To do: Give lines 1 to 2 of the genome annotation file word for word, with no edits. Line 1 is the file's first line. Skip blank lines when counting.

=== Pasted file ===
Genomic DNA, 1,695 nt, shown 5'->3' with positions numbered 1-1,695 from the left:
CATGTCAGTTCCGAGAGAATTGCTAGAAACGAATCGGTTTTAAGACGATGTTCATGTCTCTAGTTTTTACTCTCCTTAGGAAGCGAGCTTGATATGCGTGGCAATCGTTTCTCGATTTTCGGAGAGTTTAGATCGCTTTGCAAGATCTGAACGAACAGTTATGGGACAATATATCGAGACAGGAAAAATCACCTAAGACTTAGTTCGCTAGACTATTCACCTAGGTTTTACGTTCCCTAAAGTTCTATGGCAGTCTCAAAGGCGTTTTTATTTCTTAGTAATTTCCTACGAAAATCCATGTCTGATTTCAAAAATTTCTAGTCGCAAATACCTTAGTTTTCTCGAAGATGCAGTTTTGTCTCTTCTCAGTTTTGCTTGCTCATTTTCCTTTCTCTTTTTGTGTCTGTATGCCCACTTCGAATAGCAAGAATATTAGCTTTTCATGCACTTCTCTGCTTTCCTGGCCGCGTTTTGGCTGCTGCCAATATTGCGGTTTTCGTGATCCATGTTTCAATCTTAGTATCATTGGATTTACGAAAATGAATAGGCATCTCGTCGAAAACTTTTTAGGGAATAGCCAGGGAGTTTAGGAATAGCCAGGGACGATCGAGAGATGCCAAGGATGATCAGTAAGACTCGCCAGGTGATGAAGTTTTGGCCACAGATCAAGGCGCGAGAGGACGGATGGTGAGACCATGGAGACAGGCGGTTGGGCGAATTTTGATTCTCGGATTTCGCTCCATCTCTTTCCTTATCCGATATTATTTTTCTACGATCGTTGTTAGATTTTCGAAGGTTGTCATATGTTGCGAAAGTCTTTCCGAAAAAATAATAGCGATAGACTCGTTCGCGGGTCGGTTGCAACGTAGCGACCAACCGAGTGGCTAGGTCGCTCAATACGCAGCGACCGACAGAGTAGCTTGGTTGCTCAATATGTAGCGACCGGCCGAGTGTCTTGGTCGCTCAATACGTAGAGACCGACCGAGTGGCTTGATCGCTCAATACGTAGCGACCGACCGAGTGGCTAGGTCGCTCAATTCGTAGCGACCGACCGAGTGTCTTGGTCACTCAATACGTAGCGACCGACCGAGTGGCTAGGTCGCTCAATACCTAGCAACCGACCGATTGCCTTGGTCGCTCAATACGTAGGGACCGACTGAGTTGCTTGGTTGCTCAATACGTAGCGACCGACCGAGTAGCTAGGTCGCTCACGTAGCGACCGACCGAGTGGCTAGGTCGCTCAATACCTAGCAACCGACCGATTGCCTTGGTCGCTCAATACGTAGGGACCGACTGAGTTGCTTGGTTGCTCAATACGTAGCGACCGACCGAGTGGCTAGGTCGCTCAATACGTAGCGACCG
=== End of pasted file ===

Genomic DNA, 1,695 nt, shown 5'->3' with positions numbered 1-1,695 from the left:
CATGTCAGTTCCGAGAGAATTGCTAGAAACGAATCGGTTTTAAGACGATGTTCATGTCTCTAGTTTTTACTCTCCTTAGGAAGCGAGCTTGATATGCGTGGCAATCGTTTCTCGATTTTCGGAGAGTTTAGATCGCTTTGCAAGATCTGAACGAACAGTTATGGGACAATATATCGAGACAGGAAAAATCACCTAAGACTTAGTTCGCTAGACTATTCACCTAGGTTTTACGTTCCCTAAAGTTCTATGGCAGTCTCAAAGGCGTTTTTATTTCTTAGTAATTTCCTACGAAAATCCATGTCTGATTTCAAAAATTTCTAGTCGCAAATACCTTAGTTTTCTCGAAGATGCAGTTTTGTCTCTTCTCAGTTTTGCTTGCTCATTTTCCTTTCTCTTTTTGTGTCTGTATGCCCACTTCGAATAGCAAGAATATTAGCTTTTCATGCACTTCTCTGCTTTCCTGGCCGCGTTTTGGCTGCTGCCAATATTGCGGTTTTCGTGATCCATGTTTCAATCTTAGTATCATTGGATTTACGAAAATGAATAGGCATCTCGTCGAAAACTTTTTAGGGAATAGCCAGGGAGTTTAGGAATAGCCAGGGACGATCGAGAGATGCCAAGGATGATCAGTAAGACTCGCCAGGTGATGAAGTTTTGGCCACAGATCAAGGCGCGAGAGGACGGATGGTGAGACCATGGAGACAGGCGGTTGGGCGAATTTTGATTCTCGGATTTCGCTCCATCTCTTTCCTTATCCGATATTATTTTTCTACGATCGTTGTTAGATTTTCGAAGGTTGTCATATGTTGCGAAAGTCTTTCCGAAAAAATAATAGCGATAGACTCGTTCGCGGGTCGGTTGCAACGTAGCGACCAACCGAGTGGCTAGGTCGCTCAATACGCAGCGACCGACAGAGTAGCTTGGTTGCTCAATATGTAGCGACCGGCCGAGTGTCTTGGTCGCTCAATACGTAGAGACCGACCGAGTGGCTTGATCGCTCAATACGTAGCGACCGACCGAGTGGCTAGGTCGCTCAATTCGTAGCGACCGACCGAGTGTCTTGGTCACTCAATACGTAGCGACCGACCGAGTGGCTAGGTCGCTCAATACCTAGCAACCGACCGATTGCCTTGGTCGCTCAATACGTAGGGACCGACTGAGTTGCTTGGTTGCTCAATACGTAGCGACCGACCGAGTAGCTAGGTCGCTCACGTAGCGACCGACCGAGTGGCTAGGTCGCTCAATACCTAGCAACCGACCGATTGCCTTGGTCGCTCAATACGTAGGGACCGACTGAGTTGCTTGGTTGCTCAATACGTAGCGACCGACCGAGTGGCTAGGTCGCTCAATACGTAGCGACCG